grep also fails to exclude a directory glob that looks/like/this*. I'm not sure why this happens either.

Beyond those issues, grep, unlike ack and grin, has a pretty complete set of options for excluding files and directories.

There are some other issues with grep. You probably know about these. They all mostly have solutions now.

  • Regex syntax is limited. Solution: use -E or -P.
  • No coloring. Solution: use --color=auto.
  • Annoying error messages on broken symlinks and other filesystem oddities. Solution: use -s.


I've had a couple issues with grin over time. The first is a lack of a -w (word) option. You can simulate it by doing \bpattern\b, but that's pretty tedious. The author did not seem very interested in implementing this feature when I asked. ack and grep have it.

My other issue with grin is well known by the author:

[...] setuptools installs scripts indirectly; the scripts installed to $prefix/bin or Python2xScripts use setuptools' pkg_resources module to load the exact version of grin egg that installed the script, then runs the script's main() function. This [...] can add substantial startup overhead [...]. If you want the response of grin to be snappier, I recommend installing custom scripts that just import the grin module and run the appropriate main() function. -- From the grin PyPI page

Not only does the default script start up a bit slower than it could, but if you hit control-C soon after grin starts up, you might get an ugly Python traceback, because grin hasn't gotten to its KeyboardInterrupt try/catch statement yet.

This is more a Python packaging limitation than a problem with grin per se. Nonetheless, it's another annoyance to deal with as a user, and fair or not, it makes it less appealing.

grin only supports excluding literal directory names, and filename suffixes.


Its default whitelisting behavior is a really poor choice in my opinion. If it isn't familiar with a given file extension, it will simply ignore it. Since you have no idea it's ignoring it, you won't know that you missed something until there is some unfortunate side effect. That can be downright dangerous when refactoring big, old, ugly code that has stuff in all kinds of unpredictable filenames. A coworker and I have both sadly run into this problem while working on a messy legacy PHP project where some PHP files had names ending with ".inc". I can picture this whitelist behavior biting a lot of people in the ass when they don't realize that's how ack works.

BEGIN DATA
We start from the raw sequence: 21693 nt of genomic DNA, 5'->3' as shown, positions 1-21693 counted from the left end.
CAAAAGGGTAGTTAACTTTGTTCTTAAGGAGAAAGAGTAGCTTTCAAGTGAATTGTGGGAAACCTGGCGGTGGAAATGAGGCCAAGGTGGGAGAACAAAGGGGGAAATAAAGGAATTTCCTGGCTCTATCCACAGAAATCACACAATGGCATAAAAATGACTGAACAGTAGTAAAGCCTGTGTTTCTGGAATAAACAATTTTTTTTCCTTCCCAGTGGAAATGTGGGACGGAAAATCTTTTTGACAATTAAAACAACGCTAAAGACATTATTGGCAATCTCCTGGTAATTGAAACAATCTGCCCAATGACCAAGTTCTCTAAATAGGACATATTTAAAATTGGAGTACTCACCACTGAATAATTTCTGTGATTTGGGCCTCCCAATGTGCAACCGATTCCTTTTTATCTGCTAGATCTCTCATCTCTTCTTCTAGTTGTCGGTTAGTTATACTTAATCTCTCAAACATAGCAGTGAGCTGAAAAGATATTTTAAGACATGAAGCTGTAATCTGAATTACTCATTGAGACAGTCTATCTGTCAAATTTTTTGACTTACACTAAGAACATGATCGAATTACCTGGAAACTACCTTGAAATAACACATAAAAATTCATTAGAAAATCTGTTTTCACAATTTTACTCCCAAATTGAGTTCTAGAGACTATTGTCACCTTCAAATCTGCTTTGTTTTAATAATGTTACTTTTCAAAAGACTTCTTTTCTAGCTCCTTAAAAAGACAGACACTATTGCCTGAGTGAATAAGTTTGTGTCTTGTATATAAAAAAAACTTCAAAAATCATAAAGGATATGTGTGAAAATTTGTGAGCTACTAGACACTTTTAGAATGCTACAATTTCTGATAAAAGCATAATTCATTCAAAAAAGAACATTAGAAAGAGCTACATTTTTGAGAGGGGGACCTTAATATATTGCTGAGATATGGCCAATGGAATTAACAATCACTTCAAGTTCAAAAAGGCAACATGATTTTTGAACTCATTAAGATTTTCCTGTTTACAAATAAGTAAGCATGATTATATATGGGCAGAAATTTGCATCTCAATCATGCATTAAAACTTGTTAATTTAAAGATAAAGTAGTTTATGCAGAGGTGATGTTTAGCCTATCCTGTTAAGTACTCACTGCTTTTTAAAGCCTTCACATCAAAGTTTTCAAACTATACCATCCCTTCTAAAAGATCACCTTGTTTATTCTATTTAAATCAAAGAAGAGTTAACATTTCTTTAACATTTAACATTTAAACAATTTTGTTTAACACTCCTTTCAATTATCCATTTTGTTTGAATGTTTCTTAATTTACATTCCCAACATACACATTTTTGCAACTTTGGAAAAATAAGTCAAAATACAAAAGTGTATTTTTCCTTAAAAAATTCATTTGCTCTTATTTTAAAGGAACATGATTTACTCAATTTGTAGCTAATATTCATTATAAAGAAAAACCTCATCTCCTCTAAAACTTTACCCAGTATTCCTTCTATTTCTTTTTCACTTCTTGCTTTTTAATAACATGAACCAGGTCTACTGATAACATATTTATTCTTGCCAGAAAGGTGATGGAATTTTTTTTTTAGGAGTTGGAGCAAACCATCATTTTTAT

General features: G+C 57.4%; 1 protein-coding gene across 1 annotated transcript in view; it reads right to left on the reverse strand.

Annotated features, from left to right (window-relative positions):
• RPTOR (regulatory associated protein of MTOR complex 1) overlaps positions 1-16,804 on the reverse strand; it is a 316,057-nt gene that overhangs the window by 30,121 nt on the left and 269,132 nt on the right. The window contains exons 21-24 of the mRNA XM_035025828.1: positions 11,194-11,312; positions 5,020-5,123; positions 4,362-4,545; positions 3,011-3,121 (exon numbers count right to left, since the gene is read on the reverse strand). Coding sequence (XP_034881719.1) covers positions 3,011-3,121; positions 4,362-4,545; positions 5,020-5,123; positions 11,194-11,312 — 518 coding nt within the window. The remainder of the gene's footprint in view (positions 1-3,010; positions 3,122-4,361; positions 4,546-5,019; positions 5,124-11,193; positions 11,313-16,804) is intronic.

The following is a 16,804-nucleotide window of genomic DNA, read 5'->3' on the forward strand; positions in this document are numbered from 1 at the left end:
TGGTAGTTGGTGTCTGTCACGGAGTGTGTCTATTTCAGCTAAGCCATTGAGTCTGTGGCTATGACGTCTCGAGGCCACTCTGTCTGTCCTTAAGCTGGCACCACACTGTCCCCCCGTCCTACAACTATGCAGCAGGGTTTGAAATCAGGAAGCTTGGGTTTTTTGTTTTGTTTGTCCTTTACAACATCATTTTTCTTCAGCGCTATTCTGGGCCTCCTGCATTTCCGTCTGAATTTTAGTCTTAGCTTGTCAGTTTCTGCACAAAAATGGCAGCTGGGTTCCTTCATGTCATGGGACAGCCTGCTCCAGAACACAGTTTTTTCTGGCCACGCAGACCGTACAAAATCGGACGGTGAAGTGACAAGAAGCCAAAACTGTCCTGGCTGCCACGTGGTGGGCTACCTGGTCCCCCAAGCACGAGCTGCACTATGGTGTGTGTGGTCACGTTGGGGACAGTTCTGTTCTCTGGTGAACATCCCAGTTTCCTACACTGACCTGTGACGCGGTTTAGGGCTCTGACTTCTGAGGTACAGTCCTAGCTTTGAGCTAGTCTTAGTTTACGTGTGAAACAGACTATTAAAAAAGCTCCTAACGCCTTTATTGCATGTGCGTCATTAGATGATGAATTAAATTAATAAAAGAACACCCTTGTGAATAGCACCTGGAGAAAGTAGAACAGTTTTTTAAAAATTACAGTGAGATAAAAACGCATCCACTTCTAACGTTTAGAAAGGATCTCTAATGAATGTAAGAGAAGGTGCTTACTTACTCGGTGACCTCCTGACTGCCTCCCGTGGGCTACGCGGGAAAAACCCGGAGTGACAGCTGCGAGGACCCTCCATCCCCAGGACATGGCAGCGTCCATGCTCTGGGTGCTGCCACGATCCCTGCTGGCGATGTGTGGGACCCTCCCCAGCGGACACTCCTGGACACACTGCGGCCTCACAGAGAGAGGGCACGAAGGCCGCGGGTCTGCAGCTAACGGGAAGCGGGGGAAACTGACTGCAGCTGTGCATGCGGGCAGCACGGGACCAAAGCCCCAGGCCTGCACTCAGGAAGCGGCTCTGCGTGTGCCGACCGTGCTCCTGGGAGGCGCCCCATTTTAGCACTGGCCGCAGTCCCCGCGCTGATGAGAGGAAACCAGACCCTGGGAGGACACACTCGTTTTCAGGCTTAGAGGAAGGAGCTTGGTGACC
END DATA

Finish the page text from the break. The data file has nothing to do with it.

The default whitelisting approach might be forgivable if it were possible to turn it off and go with a blacklisting approach, but that, according to the author, is simply not supported.

A summary of the file exclusion madness

These are all of the variations of file/directory exclusions I could dream up, and their support across these three tools:

Excluding Files
  grepgrin ack
fixed name (foo) OK suffixes only -
glob (fo*) OK - -
fixed name w/path (path/to/foo)OK - -
glob w/path (path/to/fo*) - - -
Excluding Directories
  grepgrin ack
fixed name (foo) OK OK OK
glob (fo*) OK - -
fixed name w/path (path/to/foo)OK - -
glob w/path (path/to/fo*) OK - -

The ultimate grep setup

I'm going with this for now:

export GREP_OPTIONS='-rIPs --exclude-dir=.[a-zA-Z0-9]* --exclude=.* --exclude=*~ --color=auto'
alias cgrep='grep --color=always'

This brings grep 95% of the way towards doing what I appreciate about grin and ack. You do still have to pass the directory name to search, whereas ack and grin will default to the current directory if you don't tell them otherwise. However, I can live with typing another space and period.

The cgrep alias will force colors on, which you can pipe through less -R if you want to page the output.

And dreams for the future

What I think would work amazingly would be a hierarchical set of exclusion rule files. Let's give them the filename .grepignore. You could have a .grepignore in your home directory which would list files/dirs you always want to ignore. Then in each project's directory (which are children of your home directory) you could have another .grepignore file that would ignore the specific files that you want to ignore in that project. $GREP would then ignore the superset of all the .grepignore files from / down to the directory you're in. This seems like it would be elegant, simple, and effective.

I looked into implementing something like this in grin, but it turns out there may be a good reason for grin not being able to ignore multi/level/paths/with/glob*s -- Python's fnmatch function is (re-)implemented in pure Python and does not use the system fnmatch. Thus, it's impossible to use the FNM_PATHNAME flag, which enables sane multi-level globbing. Python's fnmatch thinks that the glob foo*bar matches foo/x/y/z/bar, which is strange and contrary to most other tools.

Implementing hierarchical exclusion rule files in grep would certainly be more laborious, since it's written in C instead of Python. I may try doing it with some kind of wrapper script instead. Anyone wanna beat me to it?


Nick Welch <> · github · twitter